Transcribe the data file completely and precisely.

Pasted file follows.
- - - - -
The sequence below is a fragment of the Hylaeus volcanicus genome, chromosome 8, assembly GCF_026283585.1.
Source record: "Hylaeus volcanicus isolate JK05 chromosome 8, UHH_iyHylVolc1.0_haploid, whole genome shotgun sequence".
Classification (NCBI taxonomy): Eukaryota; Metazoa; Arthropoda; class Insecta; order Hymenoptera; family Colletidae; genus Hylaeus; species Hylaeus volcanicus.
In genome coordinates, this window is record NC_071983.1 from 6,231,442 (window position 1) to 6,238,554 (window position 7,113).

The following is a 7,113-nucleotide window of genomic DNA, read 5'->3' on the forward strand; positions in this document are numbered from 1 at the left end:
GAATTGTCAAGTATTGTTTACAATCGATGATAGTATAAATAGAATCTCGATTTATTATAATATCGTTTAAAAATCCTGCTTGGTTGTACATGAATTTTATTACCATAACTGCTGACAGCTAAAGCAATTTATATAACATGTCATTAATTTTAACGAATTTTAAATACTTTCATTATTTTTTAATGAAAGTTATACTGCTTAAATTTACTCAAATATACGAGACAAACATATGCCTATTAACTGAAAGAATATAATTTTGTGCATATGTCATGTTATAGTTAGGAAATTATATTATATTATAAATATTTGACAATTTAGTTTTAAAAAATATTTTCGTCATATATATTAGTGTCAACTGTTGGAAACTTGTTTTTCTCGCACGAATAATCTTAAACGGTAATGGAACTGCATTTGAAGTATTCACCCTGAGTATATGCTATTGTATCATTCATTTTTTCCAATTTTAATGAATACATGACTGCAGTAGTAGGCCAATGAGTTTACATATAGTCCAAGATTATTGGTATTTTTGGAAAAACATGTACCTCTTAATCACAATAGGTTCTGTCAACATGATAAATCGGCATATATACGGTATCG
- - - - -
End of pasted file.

The sequence below is a fragment of the Hylaeus volcanicus genome, chromosome 8, assembly GCF_026283585.1.
Source record: "Hylaeus volcanicus isolate JK05 chromosome 8, UHH_iyHylVolc1.0_haploid, whole genome shotgun sequence".
Classification (NCBI taxonomy): Eukaryota; Metazoa; Arthropoda; class Insecta; order Hymenoptera; family Colletidae; genus Hylaeus; species Hylaeus volcanicus.
In genome coordinates, this window is record NC_071983.1 from 6,231,442 (window position 1) to 6,238,554 (window position 7,113).

The following is a 7,113-nucleotide window of genomic DNA, read 5'->3' on the forward strand; positions in this document are numbered from 1 at the left end:
GAATTGTCAAGTATTGTTTACAATCGATGATAGTATAAATAGAATCTCGATTTATTATAATATCGTTTAAAAATCCTGCTTGGTTGTACATGAATTTTATTACCATAACTGCTGACAGCTAAAGCAATTTATATAACATGTCATTAATTTTAACGAATTTTAAATACTTTCATTATTTTTTAATGAAAGTTATACTGCTTAAATTTACTCAAATATACGAGACAAACATATGCCTATTAACTGAAAGAATATAATTTTGTGCATATGTCATGTTATAGTTAGGAAATTATATTATATTATAAATATTTGACAATTTAGTTTTAAAAAATATTTTCGTCATATATATTAGTGTCAACTGTTGGAAACTTGTTTTTCTCGCACGAATAATCTTAAACGGTAATGGAACTGCATTTGAAGTATTCACCCTGAGTATATGCTATTGTATCATTCATTTTTTCCAATTTTAATGAATACATGACTGCAGTAGTAGGCCAATGAGTTTACATATAGTCCAAGATTATTGGTATTTTTGGAAAAACATGTACCTCTTAATCACAATAGGTTCTGTCAACATGATAAATCGGCATATATACGGTATCG